Although many of us adults have taken a step back to reassess mindfulness during the Pandemic, we can’t say it’s been the same for children.
In fact, many of us were simply trying to find ways to keep our children occupied. Perhaps some of us tried to convince our children that nothing had really changed and that everything was okay. On the other hand, some may have made sure their children were aware of the dangers of contracting this virus and prohibited them from going out to play with friends. It was certainly a time of confusion for us all.
While many of us were working on ourselves, we may have incorporated a plethora of different skills or habits, such as eating more consciously, consistent workouts, learning how to meditate or play an instrument, etc. However, what did we do for the little ones in our lives?
Today we’re going to go over some mindfulness activities you can do with children, but we won’t stop you if you want to use these on yourself. Honestly, this can work for everyone!
Why do people seek out mindfulness?
- Build your confidence
- Improving physical health
- Improving mental health
- Increasing intellectual skills (memory, attention, concentration)
Mindfulness for children can help teach them the three critical skills developed in early childhood: paying attention and remembering information, shifting back and forth between tasks, and behaving appropriately with others. Here are some specific benefits of mindfulness for children:
- Improved cognitive outcomes, such as better attention and focus or higher grades.
- Improved social-emotional skills, such as emotion regulation, better behavior in school, higher empathy and perspective-taking, and better social skills.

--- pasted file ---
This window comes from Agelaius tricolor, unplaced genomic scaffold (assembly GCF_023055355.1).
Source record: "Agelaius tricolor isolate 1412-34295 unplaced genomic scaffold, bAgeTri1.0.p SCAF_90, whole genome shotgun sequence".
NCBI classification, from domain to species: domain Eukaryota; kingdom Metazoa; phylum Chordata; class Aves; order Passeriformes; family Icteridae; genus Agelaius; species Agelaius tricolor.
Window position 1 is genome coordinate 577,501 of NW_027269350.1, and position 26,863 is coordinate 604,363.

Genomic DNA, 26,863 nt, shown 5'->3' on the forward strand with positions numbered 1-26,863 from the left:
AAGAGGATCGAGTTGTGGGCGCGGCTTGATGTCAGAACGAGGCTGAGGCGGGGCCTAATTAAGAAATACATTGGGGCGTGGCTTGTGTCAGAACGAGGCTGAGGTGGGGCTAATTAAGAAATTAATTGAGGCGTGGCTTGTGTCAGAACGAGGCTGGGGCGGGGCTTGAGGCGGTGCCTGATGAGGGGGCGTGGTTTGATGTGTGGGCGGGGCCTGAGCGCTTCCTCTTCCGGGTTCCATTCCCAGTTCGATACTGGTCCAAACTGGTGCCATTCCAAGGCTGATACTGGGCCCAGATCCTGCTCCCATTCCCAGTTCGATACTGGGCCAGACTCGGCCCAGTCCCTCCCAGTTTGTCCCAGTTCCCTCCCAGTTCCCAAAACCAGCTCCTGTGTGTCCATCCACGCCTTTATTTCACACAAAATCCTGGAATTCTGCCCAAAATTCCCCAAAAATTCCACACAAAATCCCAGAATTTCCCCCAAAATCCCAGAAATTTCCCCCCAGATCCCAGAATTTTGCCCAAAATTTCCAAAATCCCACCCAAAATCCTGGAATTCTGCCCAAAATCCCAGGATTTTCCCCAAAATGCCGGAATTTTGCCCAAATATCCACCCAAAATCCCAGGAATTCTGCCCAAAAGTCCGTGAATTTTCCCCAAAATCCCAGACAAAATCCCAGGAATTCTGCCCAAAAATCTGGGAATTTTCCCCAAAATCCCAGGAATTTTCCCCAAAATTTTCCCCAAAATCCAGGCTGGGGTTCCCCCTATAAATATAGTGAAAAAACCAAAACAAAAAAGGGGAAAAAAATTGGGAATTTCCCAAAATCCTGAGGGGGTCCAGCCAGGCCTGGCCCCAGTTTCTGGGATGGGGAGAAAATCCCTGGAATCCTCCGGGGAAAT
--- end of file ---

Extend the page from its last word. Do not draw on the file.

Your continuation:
- Greater well-being, for example, lower test anxiety, lower stress, fewer posttraumatic symptoms, and less depression.
I wish that I had been introduced to mindfulness a bit earlier on as a preventative method of emotion regulation instead of having it be taught to me as a struggling adult. Not only
Activity #1: Meditation
If adults can do this, why not get your kids to join along? You can simply throw a meditation on the Headspace app or any app on your phone.
Another option is to throw on something VISUAL. This is an example of a visualization meditation that works well for children who need visual stimulation in order to remain focused. As someone who meditates using an app, I realize I do need some kind of stimulation. This could be guided meditation to paint a picture or even walking meditation.
Here’s a great children’s meditation that anyone can use!
Doing a meditation together can help bond the family, calm and regulate your mood, whether you’re an adult or a child. It’s best to practice this habit consistently, just like you would for your own practice.
Activity #2: Art
Adult or child (or child stuck in an adult’s body), art can be a very therapeutic and calming way to settle down one’s mind. This is likely because it’s hard to focus on something else at the same time. Art typically requires the right side of your brain, and often 1 or both hands.
That being said, mindfulness does not always have to put someone in a quiet and peaceful state. Sometimes, being mindful means being able to express your sadness, anger, or any other emotion. It can be messy, loud, and/or active!
Many of the following examples can take place indoors or outside on the street! Not only will children like them, but teens can also benefit from some of these. Give them a go!
- Mindful Glitter Jar: Grab a Mason Jar. Add warm water to the jar until it fills up about 3/4. Then pour in glitter glue, and mix it with the water. Put in three drops of food colouring and stir. Then comes the fun part: pour in the glitter! Top up the jar with warm water so that it is almost all the way to the top. You just need a little gap at the top to help the mixture move and shake around. Screw on the lid, and you are ready to go. Kids really enjoy this one because they can shake the jar and watch the different swirling patterns. It can be pretty mesmerizing!